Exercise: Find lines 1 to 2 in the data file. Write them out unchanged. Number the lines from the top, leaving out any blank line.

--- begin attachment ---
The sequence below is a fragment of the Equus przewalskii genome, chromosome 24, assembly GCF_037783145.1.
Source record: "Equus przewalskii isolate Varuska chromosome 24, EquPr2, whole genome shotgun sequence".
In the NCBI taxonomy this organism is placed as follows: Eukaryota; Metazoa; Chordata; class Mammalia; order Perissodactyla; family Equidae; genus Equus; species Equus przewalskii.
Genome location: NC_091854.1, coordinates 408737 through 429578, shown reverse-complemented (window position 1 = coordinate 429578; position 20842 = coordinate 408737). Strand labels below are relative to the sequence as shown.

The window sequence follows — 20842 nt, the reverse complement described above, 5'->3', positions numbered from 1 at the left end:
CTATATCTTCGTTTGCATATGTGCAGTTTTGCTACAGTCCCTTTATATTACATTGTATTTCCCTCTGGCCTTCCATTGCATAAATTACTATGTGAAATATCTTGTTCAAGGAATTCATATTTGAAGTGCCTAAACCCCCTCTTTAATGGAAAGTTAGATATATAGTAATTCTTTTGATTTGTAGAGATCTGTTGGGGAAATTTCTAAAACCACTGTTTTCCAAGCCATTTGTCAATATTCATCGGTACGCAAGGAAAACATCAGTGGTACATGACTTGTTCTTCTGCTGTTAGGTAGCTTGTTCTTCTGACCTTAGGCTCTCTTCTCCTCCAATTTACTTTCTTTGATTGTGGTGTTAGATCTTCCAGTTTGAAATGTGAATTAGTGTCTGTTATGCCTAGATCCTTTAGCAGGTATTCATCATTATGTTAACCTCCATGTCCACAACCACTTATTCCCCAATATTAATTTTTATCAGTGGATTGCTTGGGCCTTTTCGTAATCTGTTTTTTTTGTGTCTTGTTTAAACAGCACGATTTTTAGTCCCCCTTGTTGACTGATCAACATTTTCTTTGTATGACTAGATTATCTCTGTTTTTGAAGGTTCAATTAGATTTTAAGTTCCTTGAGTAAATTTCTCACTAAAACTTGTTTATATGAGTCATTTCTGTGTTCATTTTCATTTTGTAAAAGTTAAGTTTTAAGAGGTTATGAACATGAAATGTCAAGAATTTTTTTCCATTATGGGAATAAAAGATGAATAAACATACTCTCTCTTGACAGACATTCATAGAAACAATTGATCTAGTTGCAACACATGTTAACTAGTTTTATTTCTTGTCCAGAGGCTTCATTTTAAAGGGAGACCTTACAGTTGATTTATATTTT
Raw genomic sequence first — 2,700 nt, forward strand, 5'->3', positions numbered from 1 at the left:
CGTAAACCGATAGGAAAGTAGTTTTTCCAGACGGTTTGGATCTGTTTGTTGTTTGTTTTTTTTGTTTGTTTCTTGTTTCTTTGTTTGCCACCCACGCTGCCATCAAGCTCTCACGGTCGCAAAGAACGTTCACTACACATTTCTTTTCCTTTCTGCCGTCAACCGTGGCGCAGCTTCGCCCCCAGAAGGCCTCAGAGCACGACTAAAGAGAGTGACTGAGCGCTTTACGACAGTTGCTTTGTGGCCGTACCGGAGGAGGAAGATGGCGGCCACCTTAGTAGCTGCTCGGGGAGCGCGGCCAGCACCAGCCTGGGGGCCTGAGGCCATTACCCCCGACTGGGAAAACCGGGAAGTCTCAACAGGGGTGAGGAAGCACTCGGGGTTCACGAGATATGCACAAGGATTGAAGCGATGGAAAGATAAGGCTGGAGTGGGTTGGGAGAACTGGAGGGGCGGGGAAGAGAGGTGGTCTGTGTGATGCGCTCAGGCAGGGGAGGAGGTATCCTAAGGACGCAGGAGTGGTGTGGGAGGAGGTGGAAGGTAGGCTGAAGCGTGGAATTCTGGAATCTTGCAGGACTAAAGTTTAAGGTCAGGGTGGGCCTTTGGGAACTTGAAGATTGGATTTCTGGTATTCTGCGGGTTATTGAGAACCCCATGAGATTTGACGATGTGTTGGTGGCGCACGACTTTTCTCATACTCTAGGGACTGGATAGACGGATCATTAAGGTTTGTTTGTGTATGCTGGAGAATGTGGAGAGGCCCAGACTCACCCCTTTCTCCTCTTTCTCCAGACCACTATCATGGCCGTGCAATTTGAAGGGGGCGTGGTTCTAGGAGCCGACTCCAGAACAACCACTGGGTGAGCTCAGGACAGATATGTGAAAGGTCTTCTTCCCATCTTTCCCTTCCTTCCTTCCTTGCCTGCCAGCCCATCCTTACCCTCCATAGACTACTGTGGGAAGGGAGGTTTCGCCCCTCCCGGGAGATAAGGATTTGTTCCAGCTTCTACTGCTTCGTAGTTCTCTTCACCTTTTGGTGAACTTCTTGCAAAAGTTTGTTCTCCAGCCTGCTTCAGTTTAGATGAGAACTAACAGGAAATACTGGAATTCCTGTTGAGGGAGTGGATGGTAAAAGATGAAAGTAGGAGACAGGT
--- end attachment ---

The sequence below is a fragment of the Equus przewalskii genome, chromosome 24, assembly GCF_037783145.1.
Source record: "Equus przewalskii isolate Varuska chromosome 24, EquPr2, whole genome shotgun sequence".